Discover a fun and multi-sensory SSP programme for your school Jolly Phonics
Free online exhibition to inspire reading and writing Seven Stories
Why I Love… Discovery Education Health and Relationships Discovery Education
Be part of a brighter energy future Royal Society of Chemistry
An easy way for teaching staff to earn extra money in the holidays Ultimate Activity Camps
Oxford University Press Courses
I’m a huge science fiction geek. I’ve read nearly every novel by authors such as Philip K Dick and Isaac Asimov, and I love pretty much every sci-fi film – even the rubbish ones.
Common tropes include alternate realities, accessed through interdimensional portals, or created by time travellers meddling with events in the past.
People awake in worlds much like our own, but with significant differences – where the Nazis won WW2, for example, or where the Russians were triumphant in the Cold War, or where a single life was saved, leading to fantastical scientific breakthroughs, or apocalyptic dystopias.
Such tales make me wonder – could we be living in an alternate, tampered reality?
Let’s consider this for a moment. Donald Trump is president of the United States. Leicester City won the premier league a few years ago, at odds of 2000-1. In one week Ed Sheeran had 16 singles in the top 40 charts. There is no way this can be the original reality.
This has been borne out in my personal life too. A headteacher who wanted to put music at the heart of the curriculum and who has said “yes” to everything I’ve ever asked for?
A nomination for TES Primary School of the Year as our results shot up from some of the worst in the country to the top 1%?
Shortlisted for the top 50 of the Varkey Foundation’s $1million Global Teacher Prize?
All of this seems highly unlikely, doesn’t it?
So I can only assume that a character like George Carlin has travelled back in time, like in Bill and Ted’s Excellent Adventure, and has been fiddling around with the timelines.
In this reality, anything is possible, so I can afford to dream.
Let’s consider the current state of play for music in primary schools.
Only 700,000 kids (less than 10% of the nation’s children) have access to instrumental lessons in schools, and sometimes this is for a mere six weeks, with no continuation.
The vast majority of primary schools have no quality music curriculum at all, and many have even got rid of music specialists.
Although great in some places, against the odds, overall provision is patchy and represents a postcode lottery.
Many schools are passing the buck of responsibility on to music hubs or imported commercial schemes which varied in quality.
Hubs are only accountable for “levels of activity” rather than progression or quality.
Ofsted has often often ignored music in schools.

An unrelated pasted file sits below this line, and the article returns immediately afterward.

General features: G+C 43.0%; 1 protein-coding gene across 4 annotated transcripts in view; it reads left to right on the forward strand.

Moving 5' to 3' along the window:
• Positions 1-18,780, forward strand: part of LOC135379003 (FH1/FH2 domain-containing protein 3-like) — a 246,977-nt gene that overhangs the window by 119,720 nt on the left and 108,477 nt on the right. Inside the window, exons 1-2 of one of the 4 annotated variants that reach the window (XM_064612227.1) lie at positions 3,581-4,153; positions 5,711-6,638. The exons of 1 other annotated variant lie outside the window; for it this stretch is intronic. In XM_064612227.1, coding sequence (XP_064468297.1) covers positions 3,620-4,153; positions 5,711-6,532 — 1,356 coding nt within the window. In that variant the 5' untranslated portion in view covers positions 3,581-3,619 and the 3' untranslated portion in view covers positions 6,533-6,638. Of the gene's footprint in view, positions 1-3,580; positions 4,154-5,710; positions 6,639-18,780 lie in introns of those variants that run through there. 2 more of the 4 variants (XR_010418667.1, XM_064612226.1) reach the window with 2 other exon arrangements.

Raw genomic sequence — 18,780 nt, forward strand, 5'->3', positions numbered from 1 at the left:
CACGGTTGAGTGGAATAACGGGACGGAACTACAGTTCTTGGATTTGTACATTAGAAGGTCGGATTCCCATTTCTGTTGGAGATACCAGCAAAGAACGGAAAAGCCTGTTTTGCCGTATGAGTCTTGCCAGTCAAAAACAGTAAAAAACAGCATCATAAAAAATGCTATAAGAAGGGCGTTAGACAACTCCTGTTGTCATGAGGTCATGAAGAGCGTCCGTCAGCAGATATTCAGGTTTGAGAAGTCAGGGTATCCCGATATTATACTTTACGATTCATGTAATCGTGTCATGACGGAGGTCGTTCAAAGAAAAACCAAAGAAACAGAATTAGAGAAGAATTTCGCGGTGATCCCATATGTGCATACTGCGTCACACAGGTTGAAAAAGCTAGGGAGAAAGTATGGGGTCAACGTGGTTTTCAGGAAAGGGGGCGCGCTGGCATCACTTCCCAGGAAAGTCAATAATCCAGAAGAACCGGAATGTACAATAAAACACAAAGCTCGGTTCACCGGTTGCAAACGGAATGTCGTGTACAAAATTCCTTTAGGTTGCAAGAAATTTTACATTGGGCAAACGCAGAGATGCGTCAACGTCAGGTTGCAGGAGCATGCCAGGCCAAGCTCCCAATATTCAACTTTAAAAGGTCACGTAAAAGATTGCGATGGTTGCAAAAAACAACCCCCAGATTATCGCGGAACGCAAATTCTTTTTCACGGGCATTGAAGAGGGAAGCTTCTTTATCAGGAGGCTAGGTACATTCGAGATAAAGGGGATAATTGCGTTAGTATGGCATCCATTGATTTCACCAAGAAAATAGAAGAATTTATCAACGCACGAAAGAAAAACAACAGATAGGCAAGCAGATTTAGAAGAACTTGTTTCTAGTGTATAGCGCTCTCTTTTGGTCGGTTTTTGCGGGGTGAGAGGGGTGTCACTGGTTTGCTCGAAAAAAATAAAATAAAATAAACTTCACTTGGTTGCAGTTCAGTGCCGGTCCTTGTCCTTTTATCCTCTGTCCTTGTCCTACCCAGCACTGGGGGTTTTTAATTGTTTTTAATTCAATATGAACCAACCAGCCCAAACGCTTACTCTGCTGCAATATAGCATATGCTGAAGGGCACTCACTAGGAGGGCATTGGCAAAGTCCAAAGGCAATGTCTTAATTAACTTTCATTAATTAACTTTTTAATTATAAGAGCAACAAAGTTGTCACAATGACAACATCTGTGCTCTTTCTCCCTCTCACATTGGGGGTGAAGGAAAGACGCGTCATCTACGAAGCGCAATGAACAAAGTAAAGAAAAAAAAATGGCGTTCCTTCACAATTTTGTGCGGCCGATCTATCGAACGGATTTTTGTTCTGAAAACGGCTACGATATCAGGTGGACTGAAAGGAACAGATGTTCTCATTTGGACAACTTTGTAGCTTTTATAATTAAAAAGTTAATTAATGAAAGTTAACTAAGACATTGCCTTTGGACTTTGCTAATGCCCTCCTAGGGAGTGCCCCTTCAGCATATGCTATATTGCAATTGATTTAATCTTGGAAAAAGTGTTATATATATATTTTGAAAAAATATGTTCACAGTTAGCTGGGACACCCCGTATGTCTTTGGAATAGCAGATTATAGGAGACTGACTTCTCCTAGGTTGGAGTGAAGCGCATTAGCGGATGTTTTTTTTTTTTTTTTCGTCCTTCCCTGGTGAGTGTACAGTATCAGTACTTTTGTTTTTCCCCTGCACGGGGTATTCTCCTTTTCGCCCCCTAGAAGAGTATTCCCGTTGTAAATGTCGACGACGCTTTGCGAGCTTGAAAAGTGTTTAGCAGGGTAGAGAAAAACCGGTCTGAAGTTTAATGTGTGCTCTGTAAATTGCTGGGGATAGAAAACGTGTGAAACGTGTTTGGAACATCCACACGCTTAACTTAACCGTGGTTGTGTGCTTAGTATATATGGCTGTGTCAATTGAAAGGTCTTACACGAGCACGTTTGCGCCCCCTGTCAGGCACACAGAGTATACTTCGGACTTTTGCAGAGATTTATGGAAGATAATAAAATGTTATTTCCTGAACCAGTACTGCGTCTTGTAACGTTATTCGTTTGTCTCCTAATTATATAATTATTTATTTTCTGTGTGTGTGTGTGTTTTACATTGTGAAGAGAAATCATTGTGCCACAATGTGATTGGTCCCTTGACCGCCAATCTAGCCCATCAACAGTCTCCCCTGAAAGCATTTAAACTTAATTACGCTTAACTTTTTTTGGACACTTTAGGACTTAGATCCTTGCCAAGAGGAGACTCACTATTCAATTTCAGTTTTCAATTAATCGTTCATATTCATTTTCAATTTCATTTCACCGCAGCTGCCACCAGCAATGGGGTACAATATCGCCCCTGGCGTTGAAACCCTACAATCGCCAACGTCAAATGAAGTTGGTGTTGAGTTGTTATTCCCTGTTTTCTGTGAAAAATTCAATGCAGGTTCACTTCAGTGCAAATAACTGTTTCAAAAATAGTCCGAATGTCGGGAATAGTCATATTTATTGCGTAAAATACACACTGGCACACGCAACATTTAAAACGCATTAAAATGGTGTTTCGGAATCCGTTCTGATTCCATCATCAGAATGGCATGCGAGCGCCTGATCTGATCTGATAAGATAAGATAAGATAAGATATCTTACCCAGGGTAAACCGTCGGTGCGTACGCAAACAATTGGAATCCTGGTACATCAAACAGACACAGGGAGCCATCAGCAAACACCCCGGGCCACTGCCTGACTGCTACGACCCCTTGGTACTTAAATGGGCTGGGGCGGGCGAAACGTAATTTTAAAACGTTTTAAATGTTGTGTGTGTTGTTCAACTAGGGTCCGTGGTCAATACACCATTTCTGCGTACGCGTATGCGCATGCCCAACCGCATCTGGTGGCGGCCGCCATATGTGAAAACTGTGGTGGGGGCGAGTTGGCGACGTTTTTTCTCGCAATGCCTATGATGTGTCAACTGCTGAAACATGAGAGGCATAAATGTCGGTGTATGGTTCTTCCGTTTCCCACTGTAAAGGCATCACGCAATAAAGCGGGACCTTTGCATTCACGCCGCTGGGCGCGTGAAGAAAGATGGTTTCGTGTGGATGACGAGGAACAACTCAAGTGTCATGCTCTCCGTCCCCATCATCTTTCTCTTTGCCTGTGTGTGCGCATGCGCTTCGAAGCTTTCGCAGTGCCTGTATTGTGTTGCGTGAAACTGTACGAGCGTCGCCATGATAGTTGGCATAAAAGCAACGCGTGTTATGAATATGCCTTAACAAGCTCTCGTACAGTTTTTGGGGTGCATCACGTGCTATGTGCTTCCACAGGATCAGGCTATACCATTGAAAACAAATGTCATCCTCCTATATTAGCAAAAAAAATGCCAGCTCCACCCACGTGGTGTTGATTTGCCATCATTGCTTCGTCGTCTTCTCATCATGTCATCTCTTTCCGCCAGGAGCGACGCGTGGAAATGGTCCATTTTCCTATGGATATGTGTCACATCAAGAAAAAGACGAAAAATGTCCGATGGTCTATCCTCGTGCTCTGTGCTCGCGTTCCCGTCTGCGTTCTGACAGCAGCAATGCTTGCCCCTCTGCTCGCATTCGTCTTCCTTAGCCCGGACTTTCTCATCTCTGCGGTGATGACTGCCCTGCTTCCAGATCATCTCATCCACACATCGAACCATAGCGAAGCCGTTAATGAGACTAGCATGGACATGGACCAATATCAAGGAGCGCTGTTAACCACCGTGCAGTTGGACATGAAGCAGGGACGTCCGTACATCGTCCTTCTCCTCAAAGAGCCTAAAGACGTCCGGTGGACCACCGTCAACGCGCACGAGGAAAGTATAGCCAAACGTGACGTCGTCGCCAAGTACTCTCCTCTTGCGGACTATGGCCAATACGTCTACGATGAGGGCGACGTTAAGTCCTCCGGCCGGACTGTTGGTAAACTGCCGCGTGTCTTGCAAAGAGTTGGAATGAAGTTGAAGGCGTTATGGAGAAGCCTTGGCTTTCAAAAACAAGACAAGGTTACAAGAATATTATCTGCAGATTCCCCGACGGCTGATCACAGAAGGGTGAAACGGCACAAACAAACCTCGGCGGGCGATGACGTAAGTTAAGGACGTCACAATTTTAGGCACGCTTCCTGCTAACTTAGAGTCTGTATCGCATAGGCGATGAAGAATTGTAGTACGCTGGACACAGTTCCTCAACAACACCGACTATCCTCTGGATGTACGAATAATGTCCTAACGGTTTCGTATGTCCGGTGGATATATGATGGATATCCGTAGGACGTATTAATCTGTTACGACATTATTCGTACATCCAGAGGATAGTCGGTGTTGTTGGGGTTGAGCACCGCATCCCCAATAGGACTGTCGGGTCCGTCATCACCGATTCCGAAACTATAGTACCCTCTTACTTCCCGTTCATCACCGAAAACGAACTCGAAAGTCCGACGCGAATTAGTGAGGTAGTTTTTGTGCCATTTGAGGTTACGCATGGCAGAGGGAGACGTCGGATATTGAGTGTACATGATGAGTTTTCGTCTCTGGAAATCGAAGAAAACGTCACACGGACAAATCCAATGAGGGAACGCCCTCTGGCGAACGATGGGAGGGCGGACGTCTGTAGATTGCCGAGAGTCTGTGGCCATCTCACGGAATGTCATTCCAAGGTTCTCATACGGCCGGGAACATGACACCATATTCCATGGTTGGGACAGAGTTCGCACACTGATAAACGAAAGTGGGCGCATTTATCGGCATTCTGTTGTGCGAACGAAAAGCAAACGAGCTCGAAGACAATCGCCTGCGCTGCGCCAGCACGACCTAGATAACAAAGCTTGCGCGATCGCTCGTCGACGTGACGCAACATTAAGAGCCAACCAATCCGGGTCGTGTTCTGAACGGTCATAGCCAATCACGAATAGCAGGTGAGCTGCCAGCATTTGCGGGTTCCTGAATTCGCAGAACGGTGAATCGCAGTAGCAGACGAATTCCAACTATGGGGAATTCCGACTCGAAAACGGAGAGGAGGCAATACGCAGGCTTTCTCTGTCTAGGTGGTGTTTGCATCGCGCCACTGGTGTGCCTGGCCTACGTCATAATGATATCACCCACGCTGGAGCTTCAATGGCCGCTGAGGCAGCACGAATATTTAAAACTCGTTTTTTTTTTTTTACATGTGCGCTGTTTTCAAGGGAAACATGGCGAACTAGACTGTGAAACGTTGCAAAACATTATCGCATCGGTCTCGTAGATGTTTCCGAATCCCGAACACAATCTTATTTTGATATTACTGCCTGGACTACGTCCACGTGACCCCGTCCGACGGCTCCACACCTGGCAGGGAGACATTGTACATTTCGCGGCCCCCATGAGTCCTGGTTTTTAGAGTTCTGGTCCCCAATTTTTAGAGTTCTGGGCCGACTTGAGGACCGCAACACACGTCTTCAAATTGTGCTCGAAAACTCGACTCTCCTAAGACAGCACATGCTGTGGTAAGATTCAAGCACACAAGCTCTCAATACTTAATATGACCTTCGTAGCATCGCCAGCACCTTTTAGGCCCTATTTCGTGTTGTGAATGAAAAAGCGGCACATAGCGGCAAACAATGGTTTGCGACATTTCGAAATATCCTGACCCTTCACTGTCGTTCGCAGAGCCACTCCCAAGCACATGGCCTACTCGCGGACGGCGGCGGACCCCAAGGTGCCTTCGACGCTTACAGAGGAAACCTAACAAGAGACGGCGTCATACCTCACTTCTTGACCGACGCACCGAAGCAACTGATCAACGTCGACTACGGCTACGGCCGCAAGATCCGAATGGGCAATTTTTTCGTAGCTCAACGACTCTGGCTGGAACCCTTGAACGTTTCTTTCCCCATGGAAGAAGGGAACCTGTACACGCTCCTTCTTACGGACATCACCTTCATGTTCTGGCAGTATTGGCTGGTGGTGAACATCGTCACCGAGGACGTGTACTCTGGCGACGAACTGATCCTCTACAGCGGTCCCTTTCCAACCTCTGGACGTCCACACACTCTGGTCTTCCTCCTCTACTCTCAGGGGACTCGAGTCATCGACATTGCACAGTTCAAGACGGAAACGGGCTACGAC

Now, minister for schools, Nick Gibb, has consulted on a ‘model music curriculum’, due to be published this summer.
So what do I hope for in this unlikely reality where the improbable comes to pass? And I get what I ask for? Here’s my wish list, which I release into the universe and wait for magic to happen.
I hope the consulting panel takes its work seriously, and manages to produce an aspirational and detailed curriculum which synthesises the best practise, drawing on the best methodology to produce a road map for long-term progression and musical literacy en masse.
I want music placed at the heart of all schools, leading to a truly ‘broad and balanced’ (to use the parlance of our times) curriculum for all children.
I would like music specialists to be welcomed back into schools and into a system which finally values them. As Nick Gibb himself said, “the deep subject knowledge of teachers is vital to the successful delivery of the curriculum”.
I wish for music to become an integral part of the EBacc, and a culture of “singing schools” established. I would like the plan to clarify the roles and responsibilities of both schools and music hubs, and I want Ofsted to start marking down schools which neglect children’s right to a quality music education.
In fact, how about appointing a lead inspector for music?
I hope SEND children, so often neglected, begin to have the music education they deserve.
I want thorough teacher training to provide knowledge and skills for the primary workforce, even for non-specialists, leading to a musically literate workforce which can finally provide the high-quality experience needed for all children.
And of course, none of this can happen without significant funding, so let’s see the government provide the money to see the plan through.
Ultimately, I want this new arts-based education to lead to a much happier society. So let’s see the individualist, dog-eat-dog society give way to a more tolerant, cooperative and peaceful society which spreads across the world.
Thanks in advance, universe.
Jimmy Rotheram is a music teacher at Feversham Primary, Bradford who has made the top 50 shortlist for the $1 million Global Teacher Prize. Follow him on Twitter at @musicedu4all.
Everything you need for every subject across Key Stages 1 and 2.